The clause enacts a relief that applies when interests in land are transferred from one body to another in connection with a statutory reorganisation of functions. In those circumstances, any tax otherwise paid would have to come from public funds. The clause also includes a power for the Treasury by order to exempt other statutory transfers when either the purchaser or vendor is a public body. The amendments concern what in broad terms is meant by ''statutory'' for the purposes of the clause. The clause currently makes various references to ''statute'', ''provision of statute'' or ''enactment'', and amendments Nos. 253, 255, 256 and 286 replace them with the single term ''statutory provision''. Amendment No. 254 deletes a definition of ''statute'', which is not needed when the other amendments are made. The term ''statutory provision'' is defined in clause 121 and is used generally in stamp duty land tax legislation.
These minor amendments are designed to improve the consistency and clarity of the Bill, and I commend them to the Committee on that basis.
Given the explanatory notes that have been provided with the amendments and the Chief Secretary's comments, we welcome this attempt to clarify the Bill. We are more than happy to accede to the amendment.
Amendment agreed to.
Amendments made: No. 253, in
clause 66, page 45, line 7, leave out 'provision of statute' and insert 'statutory provision'.
No. 254, in
clause 66, page 45, line 17, leave out subsection (4).
No. 255, in
clause 66, page 46, line 22, leave out 'an enactment' and insert 'a statutory provision'.
No. 256, in
clause 66, page 46, line 23, leave out 'any enactment' and insert 'a statutory provision'.—[Mr. Boateng.]
Question proposed, That the clause, as amended, stand part of the Bill.
The clause deals with the transfers involving public bodies. It is a conventional clause that occurs in many Bills, and will exempt obvious public bodies. It is tempting not to consider what is included, but what is not included. Other Committee members may have other examples, but I want to raise the question of Network Rail. It is a private company that does not distribute profits by dividends to shareholders, so is it exempt? Furthermore, will the Chief Secretary tell us whether it is exempt when it is engaged in joint projects with the Strategic Rail Authority for the Department for Transport?
My hon. Friend puts an excellent argument about Network Rail. He will of course know that the Comptroller and Auditor General has strongly recommended that the Treasury account for the liabilities that it carries for Network Rail. In effect, Network Rail is being backed up and guaranteed by the Government, and is a Government body in all but name.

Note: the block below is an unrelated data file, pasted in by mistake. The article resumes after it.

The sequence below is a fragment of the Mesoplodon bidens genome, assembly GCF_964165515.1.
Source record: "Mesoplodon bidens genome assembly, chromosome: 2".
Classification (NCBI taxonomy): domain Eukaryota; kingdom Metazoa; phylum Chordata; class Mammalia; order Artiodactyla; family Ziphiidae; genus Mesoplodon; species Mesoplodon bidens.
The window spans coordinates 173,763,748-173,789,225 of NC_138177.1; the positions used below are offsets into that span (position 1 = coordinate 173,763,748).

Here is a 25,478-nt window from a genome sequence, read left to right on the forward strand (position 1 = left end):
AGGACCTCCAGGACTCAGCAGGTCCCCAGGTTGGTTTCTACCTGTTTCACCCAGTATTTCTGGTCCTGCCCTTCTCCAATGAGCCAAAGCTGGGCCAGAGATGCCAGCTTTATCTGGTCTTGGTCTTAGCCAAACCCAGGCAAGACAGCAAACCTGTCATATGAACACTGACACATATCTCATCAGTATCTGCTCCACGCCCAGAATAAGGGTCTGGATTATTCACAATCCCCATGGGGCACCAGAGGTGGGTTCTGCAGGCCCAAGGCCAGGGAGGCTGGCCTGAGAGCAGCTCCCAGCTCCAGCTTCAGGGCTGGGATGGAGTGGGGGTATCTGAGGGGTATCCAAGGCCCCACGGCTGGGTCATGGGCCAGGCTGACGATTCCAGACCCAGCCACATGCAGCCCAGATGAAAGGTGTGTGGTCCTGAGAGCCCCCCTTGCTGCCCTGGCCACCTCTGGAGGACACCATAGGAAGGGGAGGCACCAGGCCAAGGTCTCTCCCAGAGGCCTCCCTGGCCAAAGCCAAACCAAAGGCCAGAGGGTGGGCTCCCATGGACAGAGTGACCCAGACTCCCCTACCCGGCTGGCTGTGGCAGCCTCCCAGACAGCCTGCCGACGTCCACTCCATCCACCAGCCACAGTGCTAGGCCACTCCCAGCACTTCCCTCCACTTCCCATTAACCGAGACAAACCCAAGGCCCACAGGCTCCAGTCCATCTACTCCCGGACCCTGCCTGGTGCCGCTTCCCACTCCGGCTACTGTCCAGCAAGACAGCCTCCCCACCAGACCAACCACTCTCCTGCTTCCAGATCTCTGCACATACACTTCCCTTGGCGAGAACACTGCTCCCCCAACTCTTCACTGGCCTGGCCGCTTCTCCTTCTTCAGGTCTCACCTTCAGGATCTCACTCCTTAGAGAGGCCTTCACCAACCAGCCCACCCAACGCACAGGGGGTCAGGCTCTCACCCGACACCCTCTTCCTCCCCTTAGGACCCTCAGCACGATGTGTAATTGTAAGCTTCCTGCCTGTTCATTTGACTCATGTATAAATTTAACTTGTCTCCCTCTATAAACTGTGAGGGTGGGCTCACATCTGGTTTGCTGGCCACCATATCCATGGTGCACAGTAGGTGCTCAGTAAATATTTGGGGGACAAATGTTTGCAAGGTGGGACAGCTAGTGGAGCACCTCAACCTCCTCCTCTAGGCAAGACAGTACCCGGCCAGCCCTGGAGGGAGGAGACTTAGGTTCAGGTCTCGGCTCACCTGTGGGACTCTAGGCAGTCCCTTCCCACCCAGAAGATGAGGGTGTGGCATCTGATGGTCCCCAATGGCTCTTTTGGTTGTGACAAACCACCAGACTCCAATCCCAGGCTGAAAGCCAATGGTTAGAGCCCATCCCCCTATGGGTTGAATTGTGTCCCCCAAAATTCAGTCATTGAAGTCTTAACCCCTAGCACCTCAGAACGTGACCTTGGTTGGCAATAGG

That is exactly the ambiguity of the Government's position. I look forward to the Chief Secretary clearing that particular ambiguity up. It seems to be beyond the ability of the Secretary of State for Transport, or his predecessor.
On the wider issue, there is the question of how the scope and the tax implications of the clause affect PFI and PPP schemes. My concern is that those schemes are not expressly exempted. There are attempts elsewhere, which we have touched on previously, to try to define where and how PFI and PPP should be dealt with—in paragraph 10 of schedule 4, for example. There have also been other problems in clause 48. Subsection (1) states:
''A land transaction entered into on, or in consequence of, or in connection with, a reorganisation effected by or under statute is exempt from charge if the purchaser and vendor are both public bodies.''
The concern is for those parties and potential partners that the Government wish to engage from the private sector into such schemes to improve and reform public services. There is clearly a danger that the clause will not recognise those relationships.
Will the Chief Secretary explain whether it is the Government's intent to ensure that PFI and PPP schemes are exempt, and ensure that all those partners, public and private, that are engaged in those processes are exempt? If that is so, would he explain why it is not expressly stated in the clause?
Existing legislation includes various individual exemptions from stamp duty if interests and land are transferred from one public body to another in connection with a reorganisation of statutory functions. In such circumstances, any duty otherwise paid would have to come from public funds. Treasury Ministers are regularly asked to approve similar exemptions for inclusion in new legislation.
Clause 66 properly replaces that individual approach with a general exemption from stamp duty land tax for transfers between public bodies in connection with statutory reorganisation. That includes transfers under devolved Scottish and Northern Ireland legislation, and the clause lists the types of public bodies to which it applies. The clause also includes a power for the Treasury by order to exempt other statutory transfers if either the purchaser or the vendor meets the definition of a public body.